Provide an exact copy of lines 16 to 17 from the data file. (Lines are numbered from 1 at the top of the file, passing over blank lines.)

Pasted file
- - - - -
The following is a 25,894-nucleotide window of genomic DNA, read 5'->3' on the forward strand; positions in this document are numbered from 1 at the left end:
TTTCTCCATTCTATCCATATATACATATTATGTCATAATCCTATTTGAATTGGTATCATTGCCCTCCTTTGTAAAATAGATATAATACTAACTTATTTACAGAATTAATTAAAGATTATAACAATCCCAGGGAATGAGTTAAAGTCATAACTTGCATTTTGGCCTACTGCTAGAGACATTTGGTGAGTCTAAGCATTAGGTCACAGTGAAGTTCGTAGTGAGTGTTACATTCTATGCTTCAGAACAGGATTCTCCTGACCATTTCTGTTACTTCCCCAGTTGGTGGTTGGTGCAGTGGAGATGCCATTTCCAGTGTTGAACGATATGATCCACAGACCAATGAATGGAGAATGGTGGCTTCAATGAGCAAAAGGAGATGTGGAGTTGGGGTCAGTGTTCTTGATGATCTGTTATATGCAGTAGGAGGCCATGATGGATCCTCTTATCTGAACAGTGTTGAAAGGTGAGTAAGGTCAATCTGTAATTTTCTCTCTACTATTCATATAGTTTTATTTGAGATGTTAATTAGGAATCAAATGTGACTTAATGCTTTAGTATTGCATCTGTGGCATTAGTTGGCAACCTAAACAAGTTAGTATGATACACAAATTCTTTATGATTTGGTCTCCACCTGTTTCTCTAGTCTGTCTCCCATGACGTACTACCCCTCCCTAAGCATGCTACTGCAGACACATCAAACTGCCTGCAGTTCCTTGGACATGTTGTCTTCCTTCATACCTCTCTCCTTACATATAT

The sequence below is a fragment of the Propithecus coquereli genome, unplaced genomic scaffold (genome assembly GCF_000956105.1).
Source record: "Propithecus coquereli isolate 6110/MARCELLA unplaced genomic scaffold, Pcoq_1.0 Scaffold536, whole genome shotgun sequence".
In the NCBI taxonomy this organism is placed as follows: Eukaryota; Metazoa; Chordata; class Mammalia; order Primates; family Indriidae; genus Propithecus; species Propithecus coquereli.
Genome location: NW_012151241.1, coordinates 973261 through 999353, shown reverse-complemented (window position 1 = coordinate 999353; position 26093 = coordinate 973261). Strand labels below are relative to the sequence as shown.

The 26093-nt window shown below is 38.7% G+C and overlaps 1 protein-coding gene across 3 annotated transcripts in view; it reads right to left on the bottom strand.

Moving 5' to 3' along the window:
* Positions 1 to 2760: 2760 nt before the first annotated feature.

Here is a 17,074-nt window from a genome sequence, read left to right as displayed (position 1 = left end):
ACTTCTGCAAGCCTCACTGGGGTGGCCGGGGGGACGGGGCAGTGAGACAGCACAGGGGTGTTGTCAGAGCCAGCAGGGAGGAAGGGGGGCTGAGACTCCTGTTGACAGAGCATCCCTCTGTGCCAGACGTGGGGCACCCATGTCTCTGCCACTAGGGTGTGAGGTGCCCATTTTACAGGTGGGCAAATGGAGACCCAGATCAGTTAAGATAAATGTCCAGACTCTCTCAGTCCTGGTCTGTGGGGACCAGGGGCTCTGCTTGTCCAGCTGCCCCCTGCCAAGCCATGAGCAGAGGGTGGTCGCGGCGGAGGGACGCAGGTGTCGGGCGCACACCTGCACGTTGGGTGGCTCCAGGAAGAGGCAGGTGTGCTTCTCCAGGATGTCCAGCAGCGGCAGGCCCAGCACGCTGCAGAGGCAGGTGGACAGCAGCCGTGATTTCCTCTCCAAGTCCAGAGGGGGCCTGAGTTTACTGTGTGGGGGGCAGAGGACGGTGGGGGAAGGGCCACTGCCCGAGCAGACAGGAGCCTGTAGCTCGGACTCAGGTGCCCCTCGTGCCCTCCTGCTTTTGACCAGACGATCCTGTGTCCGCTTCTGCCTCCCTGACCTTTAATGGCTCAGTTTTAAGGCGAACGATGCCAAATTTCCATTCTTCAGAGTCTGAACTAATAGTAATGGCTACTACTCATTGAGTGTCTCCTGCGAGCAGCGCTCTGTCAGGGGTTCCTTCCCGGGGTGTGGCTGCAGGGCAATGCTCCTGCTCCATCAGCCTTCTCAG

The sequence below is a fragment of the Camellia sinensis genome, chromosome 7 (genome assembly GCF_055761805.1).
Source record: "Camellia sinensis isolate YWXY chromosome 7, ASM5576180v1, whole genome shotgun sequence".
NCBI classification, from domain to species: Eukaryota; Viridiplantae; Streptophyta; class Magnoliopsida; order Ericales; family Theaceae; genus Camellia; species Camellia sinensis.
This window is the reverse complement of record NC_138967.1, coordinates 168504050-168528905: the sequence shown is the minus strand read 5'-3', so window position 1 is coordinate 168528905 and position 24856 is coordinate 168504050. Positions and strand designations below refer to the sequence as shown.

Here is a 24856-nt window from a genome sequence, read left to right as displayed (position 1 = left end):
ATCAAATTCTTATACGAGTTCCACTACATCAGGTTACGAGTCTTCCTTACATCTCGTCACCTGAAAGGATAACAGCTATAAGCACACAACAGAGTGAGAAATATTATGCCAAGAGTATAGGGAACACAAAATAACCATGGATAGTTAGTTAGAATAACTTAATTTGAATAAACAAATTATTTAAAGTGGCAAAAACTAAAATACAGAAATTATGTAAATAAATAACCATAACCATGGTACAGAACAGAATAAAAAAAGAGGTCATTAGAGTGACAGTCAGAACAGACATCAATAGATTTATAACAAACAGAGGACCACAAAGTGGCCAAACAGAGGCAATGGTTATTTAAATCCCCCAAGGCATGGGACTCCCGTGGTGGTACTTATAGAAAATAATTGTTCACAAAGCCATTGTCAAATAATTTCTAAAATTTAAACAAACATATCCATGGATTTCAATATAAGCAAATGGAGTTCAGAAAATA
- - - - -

Here is a 24856-nt window from a genome sequence, read left to right as displayed (position 1 = left end):
ATCAAATTCTTATACGAGTTCCACTACATCAGGTTACGAGTCTTCCTTACATCTCGTCACCTGAAAGGATAACAGCTATAAGCACACAACAGAGTGAGAAATATTATGCCAAGAGTATAGGGAACACAAAATAACCATGGATAGTTAGTTAGAATAACTTAATTTGAATAAACAAATTATTTAAAGTGGCAAAAACTAAAATACAGAAATTATGTAAATAAATAACCATAACCATGGTACAGAACAGAATAAAAAAAGAGGTCATTAGAGTGACAGTCAGAACAGACATCAATAGATTTATAACAAACAGAGGACCACAAAGTGGCCAAACAGAGGCAATGGTTATTTAAATCCCCCAAGGCATGGGACTCCCGTGGTGGTACTTATAGAAAATAATTGTTCACAAAGCCATTGTCAAATAATTTCTAAAATTTAAACAAACATATCCATGGATTTCAATATAAGCAAATGGAGTTCAGAAAATA